Common name: Urn plant, Vase plant, Silver vase
Urn plants are very beautiful, unique additions to your garden that can live for many years, through offsets from the parent plant. They only grow 50-90 cms in height with broad, leathery, glossy leaves radiating outwards from a central point.
These rosette-like leaves are usually green, while some variants have pink leaves, pink-tipped leaves, or variegated leaves in green and white. The leaves are mostly erect, the lower ones slanting downwards and newer ones curving upwards.
They can be grown in pots or on the ground, though they are capable of growing as epiphytes on branches of tall trees, and on rocky cliffs.
The central rosette of leaves form a closed, water-tight cup or urn-shaped pattern that can hold rainwater inside for the plant to use. Even when growing it at home, one has to ensure that the central part is kept moist. Urn plants do not have elaborate roots to absorb water, and mostly rely on the water stored inside the urn.
This water also helps small insects, algae, and other organisms that survive in this moist environment. Urn plants do not like bright sunlight and can show browning of leaf tips in extreme sun.
They need partial shade and well-drained soil for the plant to grow and thrive. Urn plant is a Bromeliad characterized by its large showy flowers.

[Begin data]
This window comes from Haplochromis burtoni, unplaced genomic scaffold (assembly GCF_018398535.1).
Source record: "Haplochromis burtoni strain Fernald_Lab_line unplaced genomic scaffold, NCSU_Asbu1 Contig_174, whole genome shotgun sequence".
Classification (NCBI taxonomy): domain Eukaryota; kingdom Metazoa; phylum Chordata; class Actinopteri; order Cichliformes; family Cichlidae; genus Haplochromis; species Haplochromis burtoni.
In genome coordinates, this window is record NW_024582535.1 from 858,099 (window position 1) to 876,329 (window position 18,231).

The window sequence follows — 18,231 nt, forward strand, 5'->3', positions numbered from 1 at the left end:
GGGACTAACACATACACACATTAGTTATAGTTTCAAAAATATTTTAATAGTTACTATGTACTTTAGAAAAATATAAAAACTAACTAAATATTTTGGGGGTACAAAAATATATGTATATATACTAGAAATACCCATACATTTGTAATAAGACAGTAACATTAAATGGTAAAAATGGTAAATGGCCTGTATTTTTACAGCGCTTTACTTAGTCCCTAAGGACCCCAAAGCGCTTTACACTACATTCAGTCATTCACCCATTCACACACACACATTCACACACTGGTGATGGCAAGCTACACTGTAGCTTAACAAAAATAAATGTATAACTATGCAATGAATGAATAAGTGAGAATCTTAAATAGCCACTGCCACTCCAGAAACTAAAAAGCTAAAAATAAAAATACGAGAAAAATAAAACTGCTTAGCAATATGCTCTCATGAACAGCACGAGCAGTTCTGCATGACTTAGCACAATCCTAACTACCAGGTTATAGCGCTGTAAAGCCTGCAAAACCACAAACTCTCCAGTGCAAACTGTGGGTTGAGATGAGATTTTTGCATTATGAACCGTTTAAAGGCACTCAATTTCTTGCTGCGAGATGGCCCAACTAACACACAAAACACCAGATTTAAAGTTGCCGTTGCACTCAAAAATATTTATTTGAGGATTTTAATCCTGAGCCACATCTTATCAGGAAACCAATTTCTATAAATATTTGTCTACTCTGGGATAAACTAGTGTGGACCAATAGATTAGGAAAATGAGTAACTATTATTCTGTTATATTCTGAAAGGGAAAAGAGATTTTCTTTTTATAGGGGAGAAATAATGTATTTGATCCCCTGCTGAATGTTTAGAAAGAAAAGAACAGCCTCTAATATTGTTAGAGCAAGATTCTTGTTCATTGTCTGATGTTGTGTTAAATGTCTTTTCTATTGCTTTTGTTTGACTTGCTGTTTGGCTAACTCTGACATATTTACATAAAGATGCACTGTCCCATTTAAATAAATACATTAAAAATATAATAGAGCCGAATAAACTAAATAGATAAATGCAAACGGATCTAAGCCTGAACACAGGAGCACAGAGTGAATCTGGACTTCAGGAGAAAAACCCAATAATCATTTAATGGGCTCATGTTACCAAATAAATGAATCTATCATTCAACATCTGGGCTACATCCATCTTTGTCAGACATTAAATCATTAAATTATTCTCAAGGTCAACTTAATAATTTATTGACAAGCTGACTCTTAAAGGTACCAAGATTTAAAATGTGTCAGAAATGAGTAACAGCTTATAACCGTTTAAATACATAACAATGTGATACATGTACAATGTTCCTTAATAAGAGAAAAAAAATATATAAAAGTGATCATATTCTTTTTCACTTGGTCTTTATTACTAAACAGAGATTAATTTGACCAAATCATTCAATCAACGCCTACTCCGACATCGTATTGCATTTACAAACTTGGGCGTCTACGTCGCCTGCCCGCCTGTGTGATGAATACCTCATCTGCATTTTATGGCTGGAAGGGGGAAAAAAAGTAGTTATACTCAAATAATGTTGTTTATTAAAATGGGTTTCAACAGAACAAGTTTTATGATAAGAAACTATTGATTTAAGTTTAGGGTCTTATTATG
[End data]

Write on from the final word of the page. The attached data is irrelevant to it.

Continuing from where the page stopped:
Flowers are produced only after 3-5 years of existence; bold, exotic, super-sized bracts that look like flowers, and produce small blue or purple flowers inside them, which later turn red. The actual flowers are short-lived, but the bracts can remain for 4-5 months and is the key attraction of Urn plants.
But they are monocarpic, flowering only once in their lifetime and dying after that. The parent plant will die after flowering, but it usually produces 2 or 3 offsets of ‘pups’, small plants which can be replanted once they are big enough.
Since it takes a long time for an Urn plant to flower, they are quite expensive whether you buy a plant in bloom, or without blooms. Make sure you keep them in moist, well-drained soil and partial sunlight. Misting the leaves is also a good idea to maintain humidity.
Some studies suggest that the plant has some skin-irritating substances that can cause allergies or dermatitis.
Propagation is through offsets or pups that grow from the parent plant.